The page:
The Carr Center for Human Rights Policy serves as the hub of the Harvard Kennedy School’s research, teaching, and training in the human rights domain. The center embraces a dual mission: to educate students and the next generation of leaders from around the world in human rights policy and practice; and to convene and provide policy-relevant knowledge to international organizations, governments, policymakers, and businesses.
Abstract:Democratic constitutionalism was the victorious ideology of the 20th century, having defeated the alternatives that appeared over the decades: communism, fascism, Nazism, military regimes, and religious fundamentalism. However, in these first decades of the 21st century, something seems to not be going very well. Some describe it as a democratic recession. This paper identifies three phenomena that underlie this historical process: populism, extremism, and authoritarianism, as well as their political, economic-social, and cultural-identity causes. Then, after an analysis of the world context, this article focuses on the Brazilian experience in recent years, narrating the threats to constitutional legality and the institutional reaction. The final part discusses the limits and possibilities of constitutional courts in the exercise of their role of defending constitutionalism and democracy.
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Machine learning is everywhere. AI-evangelists promise that data-driven decision-making will not only boost organizational efficiency, it will also help make organizations fairer and advance social justice. Yet the effects of machine learning on social justice, human rights, and democracy will depend not on the technology itself, but on human choices about how to design and deploy it. Among the most important is whether and how to ensure systems do not reproduce and entrench pervasive patterns of inequality.
The authors argue that we need radical civil rights reforms to regulate AI in the digital age, and must return to the roots of civil rights. This paper is adapted from Josh Simons's forthcoming book, Algorithms for the People: Democracy in the Age of AI, published by Princeton University Press this Fall.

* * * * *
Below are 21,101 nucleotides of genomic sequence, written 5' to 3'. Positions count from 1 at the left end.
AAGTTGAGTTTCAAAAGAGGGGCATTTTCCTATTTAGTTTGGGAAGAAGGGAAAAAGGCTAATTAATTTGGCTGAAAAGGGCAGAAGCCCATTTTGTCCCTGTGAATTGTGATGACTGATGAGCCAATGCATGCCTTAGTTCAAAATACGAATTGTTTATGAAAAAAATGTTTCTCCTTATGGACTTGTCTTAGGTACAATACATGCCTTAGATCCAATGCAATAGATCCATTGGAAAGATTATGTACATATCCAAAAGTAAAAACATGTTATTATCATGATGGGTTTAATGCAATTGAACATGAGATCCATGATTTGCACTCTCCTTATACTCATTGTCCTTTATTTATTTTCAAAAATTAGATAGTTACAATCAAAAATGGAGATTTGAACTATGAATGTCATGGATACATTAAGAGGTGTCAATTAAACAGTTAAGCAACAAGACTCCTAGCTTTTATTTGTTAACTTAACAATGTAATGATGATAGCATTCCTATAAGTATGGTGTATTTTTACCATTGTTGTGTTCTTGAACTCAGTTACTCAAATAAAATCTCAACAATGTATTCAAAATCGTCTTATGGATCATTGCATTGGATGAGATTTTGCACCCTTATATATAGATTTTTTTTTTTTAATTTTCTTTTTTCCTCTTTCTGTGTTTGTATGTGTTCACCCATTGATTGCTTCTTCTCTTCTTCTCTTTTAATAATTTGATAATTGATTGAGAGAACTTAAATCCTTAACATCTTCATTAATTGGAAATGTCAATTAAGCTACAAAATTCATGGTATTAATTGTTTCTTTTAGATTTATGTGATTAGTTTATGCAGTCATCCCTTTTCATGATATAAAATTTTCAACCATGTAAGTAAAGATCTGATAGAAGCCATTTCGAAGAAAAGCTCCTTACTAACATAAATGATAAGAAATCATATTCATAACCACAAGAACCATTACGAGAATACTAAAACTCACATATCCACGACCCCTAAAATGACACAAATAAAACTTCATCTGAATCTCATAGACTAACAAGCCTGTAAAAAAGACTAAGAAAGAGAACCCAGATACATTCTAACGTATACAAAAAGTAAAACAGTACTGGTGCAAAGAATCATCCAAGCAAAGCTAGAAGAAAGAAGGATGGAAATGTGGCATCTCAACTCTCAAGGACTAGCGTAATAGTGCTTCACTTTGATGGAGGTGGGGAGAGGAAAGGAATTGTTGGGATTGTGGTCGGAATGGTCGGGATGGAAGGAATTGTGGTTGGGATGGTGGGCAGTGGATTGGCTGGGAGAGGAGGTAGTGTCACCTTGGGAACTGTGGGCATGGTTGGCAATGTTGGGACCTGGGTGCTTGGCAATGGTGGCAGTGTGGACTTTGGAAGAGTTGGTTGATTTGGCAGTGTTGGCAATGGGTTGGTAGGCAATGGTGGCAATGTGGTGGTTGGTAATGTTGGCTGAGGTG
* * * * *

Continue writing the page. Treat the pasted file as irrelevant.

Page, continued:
The dominant vision of artificial intelligence imagines a future of large-scale autonomous systems outperforming humans in an increasing range of felds. This “actually existing AI” vision misconstrues intelligence as autonomous rather than social and relational. It is both unproductive and dangerous, optimizing for artificial metrics of human replication rather than for systemic augmentation, and tending to concentrate power, resources, and decision-making in an engineering elite. Alternative visions based on participating in and augmenting human creativity and cooperation have a long history and underlie many celebrated digital technologies such as personal computers and the internet. Researchers and funders should redirect focus from centralized autonomous general intelligence to a plurality of established and emerging approaches that extend cooperative and augmentative traditions as seen in successes such as Taiwan’s digital democracy project and collective intelligence platforms like Wikipedia.
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“The Carr Center is building a bridge between ideas on human rights and the practice on the ground. Right now we are at a critical juncture. The pace of technological change and the rise of authoritarian governments are both examples of serious challenges to the flourishing of individual rights. It’s crucial that Harvard and the Kennedy School continue to be a major influence in keeping human rights ideals alive. The Carr Center is a focal point for this important task.”
- Mathias Risse